The DFKI researchers consider inadequate and undersized data sets to be one of the main obstacles to the successful introduction of AI and IoT in the retail trade, followed by insufficient competence in one’s own business. Large amounts of data are required to train an AI system and this causes a number of medium-sized companies problems. Not all of them have a complete data set of sufficient volume. In addition, the researchers have found that data records are supplemented with information based on the owner’s memory – often incorrectly. Despite the need for large amounts of data, the computing power of the existing IT is usually sufficient to run the system. “More than an average PC is not necessary,” explains Will.

End of the Queue: AI and the Future of Retail

The RFID tags widely used today are to be supplemented by NFC technology in the business of the future. Modern smartphones can read the RFID tags via NFC and this allows the customer to download additional information directly to their phone when deciding on a purchase. Buying will only require a command from the smartphone and this will make queuing at the checkout a thing of the past, much like at an Amazon store.

The researchers are thinking beyond this and want to put a digital twin of the store on the smartphone so that the customer can better plan and organize their next visit. “Then there is no need for long searches and important information about all the products appears on the customer’s smartphone. For example, the customer could see at a glance which allergenic substances a food product contains,” says Will.
Already implemented in some stores is digital screening of behavior on the shop floor. AI systems analyze the pose, dwell time, and viewing times of customers at specific shelves to optimize the sales area. These AI systems complement the evaluation of purchasing behavior by target groups and product category.
AI and the Future of Retail

AI and the Future of Retail - Metro App

Right Connections: Smartphone apps of the customers or intelligent labels incorporating display screens on the shelves will provide references to products that are often bought with the customer’s current purchase.


AI and the Future of Retail
In the future, the smartphone apps of the customers or intelligent labels incorporating display screens on the shelves will provide references to products that are often bought with the customer’s current purchase. This service could be sweetened for the customer by offering a discount, very similar to the bundles offered by mail-order companies.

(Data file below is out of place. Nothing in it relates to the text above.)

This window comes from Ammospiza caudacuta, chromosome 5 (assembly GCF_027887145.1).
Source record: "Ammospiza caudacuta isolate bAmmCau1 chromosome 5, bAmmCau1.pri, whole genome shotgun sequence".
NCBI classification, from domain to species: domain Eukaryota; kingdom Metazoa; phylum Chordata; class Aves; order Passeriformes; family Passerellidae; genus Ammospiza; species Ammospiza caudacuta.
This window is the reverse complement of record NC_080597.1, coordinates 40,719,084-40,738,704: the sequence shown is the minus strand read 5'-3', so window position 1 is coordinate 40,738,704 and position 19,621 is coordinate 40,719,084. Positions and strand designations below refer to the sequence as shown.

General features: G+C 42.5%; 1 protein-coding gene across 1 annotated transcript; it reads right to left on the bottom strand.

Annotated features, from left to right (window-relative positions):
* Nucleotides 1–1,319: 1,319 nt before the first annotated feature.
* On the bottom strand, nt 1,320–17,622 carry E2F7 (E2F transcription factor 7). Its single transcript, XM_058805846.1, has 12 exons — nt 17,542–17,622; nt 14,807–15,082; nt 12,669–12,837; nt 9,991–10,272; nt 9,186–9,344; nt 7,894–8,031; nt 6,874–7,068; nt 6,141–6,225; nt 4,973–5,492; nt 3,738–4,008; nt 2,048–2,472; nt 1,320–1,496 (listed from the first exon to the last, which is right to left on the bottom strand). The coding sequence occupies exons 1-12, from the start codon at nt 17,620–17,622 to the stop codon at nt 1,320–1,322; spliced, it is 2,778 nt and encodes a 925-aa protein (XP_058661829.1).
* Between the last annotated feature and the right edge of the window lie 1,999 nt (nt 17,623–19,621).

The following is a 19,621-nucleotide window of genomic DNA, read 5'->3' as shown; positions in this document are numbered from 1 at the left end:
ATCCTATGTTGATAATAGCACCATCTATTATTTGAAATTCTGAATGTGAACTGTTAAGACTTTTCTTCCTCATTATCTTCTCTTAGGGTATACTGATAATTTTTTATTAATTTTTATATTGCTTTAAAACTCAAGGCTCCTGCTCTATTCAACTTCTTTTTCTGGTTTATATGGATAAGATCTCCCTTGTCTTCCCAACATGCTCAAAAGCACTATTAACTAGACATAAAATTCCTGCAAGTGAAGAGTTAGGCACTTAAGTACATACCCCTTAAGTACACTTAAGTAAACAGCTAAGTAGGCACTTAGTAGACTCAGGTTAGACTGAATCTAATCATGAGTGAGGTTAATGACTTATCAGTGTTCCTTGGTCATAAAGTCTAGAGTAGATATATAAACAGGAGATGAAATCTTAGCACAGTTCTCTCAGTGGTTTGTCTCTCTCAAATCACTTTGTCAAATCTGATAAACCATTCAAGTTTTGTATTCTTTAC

The wholesaler Metro, one of the largest cash and carry operations in Europe, is experimenting with an app that provides information on prices, offers, and, above all, on the availability of goods. This is especially important in times of pandemics because wholesalers like Metro were unable to supply toilet paper for weeks and soap was available but subject to quotas. The researchers warned that customers often find unsuitable offers a nuisance. Personalized advertising is only accepted by customers if the retailer follows rules. People interested in buying cheese and wine expect offers in the same area and not information about office supplies.

Intelligent Dunning

Even payment reminders and order for payment procedures, called dunning, are to be made more efficient by AI. At present, these tasks are often still handled by mailing standardized letters. AI-based intelligent dunning procedures in the future will supplement the classic method and, for example, use digital channels to address debtors. The customer in question will be contacted by SMS, e-mail, or messaging apps in a pro-active way and problems or open claims can be identified and processed at an early stage before they become critical. In this way, people are also reached preventively, where unwillingness to pay or lack of liquidity is not the reason for a delay in payment. With the help of AI, a management process can be provided that decides when, through which channel, and with what tonality a person should be addressed. The system also optimizes and identifies the optimal time for the first contact, as well as the most effective channel for different customer groups. Later on, AI will further support the service center in an ongoing dunning process, until the final stage where lawyers become involved.